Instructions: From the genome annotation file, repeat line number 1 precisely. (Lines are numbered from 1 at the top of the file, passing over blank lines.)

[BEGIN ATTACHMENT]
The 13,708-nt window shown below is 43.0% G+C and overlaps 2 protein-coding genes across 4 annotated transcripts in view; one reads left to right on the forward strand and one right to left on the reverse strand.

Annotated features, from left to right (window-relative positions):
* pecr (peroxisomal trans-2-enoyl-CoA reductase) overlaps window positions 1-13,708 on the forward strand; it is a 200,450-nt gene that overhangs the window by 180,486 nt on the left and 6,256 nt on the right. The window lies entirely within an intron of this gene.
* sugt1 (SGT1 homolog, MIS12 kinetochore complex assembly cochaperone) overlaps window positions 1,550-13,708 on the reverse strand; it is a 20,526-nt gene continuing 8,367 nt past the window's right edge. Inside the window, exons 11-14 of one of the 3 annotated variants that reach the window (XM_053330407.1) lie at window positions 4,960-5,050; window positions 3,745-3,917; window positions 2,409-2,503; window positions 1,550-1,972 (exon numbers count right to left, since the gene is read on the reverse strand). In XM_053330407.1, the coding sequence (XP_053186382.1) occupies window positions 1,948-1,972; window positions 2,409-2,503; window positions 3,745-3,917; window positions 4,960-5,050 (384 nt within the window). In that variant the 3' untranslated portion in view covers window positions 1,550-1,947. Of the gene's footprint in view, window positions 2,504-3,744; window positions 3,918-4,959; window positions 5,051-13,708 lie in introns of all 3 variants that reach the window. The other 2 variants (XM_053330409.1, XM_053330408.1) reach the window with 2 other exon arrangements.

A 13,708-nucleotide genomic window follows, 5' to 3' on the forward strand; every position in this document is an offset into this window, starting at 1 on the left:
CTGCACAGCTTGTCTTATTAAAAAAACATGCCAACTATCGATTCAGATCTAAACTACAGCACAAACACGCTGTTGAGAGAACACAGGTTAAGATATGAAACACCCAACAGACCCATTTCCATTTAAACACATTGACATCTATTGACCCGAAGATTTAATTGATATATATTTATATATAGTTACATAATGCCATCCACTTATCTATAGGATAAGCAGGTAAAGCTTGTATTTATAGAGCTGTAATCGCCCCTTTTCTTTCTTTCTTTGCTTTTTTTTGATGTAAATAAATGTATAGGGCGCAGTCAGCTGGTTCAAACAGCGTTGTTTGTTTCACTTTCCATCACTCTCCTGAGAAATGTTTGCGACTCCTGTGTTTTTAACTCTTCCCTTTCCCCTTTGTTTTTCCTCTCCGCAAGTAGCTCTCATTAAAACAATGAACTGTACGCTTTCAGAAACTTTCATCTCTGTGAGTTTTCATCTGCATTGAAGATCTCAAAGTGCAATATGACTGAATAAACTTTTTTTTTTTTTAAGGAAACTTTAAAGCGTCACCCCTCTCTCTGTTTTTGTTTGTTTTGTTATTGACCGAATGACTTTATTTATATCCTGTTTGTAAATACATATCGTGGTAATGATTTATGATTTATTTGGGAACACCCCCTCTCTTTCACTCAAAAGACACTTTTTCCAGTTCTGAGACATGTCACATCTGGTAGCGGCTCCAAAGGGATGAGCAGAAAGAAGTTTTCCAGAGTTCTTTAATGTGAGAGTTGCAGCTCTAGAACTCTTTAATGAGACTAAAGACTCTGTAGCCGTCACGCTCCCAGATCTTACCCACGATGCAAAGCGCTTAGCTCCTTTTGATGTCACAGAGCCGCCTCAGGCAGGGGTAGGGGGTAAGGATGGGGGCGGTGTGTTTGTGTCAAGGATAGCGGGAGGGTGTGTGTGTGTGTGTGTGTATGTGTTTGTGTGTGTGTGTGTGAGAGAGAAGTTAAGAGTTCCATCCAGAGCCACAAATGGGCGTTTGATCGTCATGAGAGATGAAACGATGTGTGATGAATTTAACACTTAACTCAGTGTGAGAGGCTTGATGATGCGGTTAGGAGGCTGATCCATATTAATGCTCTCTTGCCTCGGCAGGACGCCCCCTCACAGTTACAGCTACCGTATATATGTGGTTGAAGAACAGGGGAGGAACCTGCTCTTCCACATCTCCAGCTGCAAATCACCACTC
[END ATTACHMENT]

The 13,708-nt window shown below is 43.0% G+C and overlaps 2 protein-coding genes across 4 annotated transcripts in view; one reads left to right on the forward strand and one right to left on the reverse strand.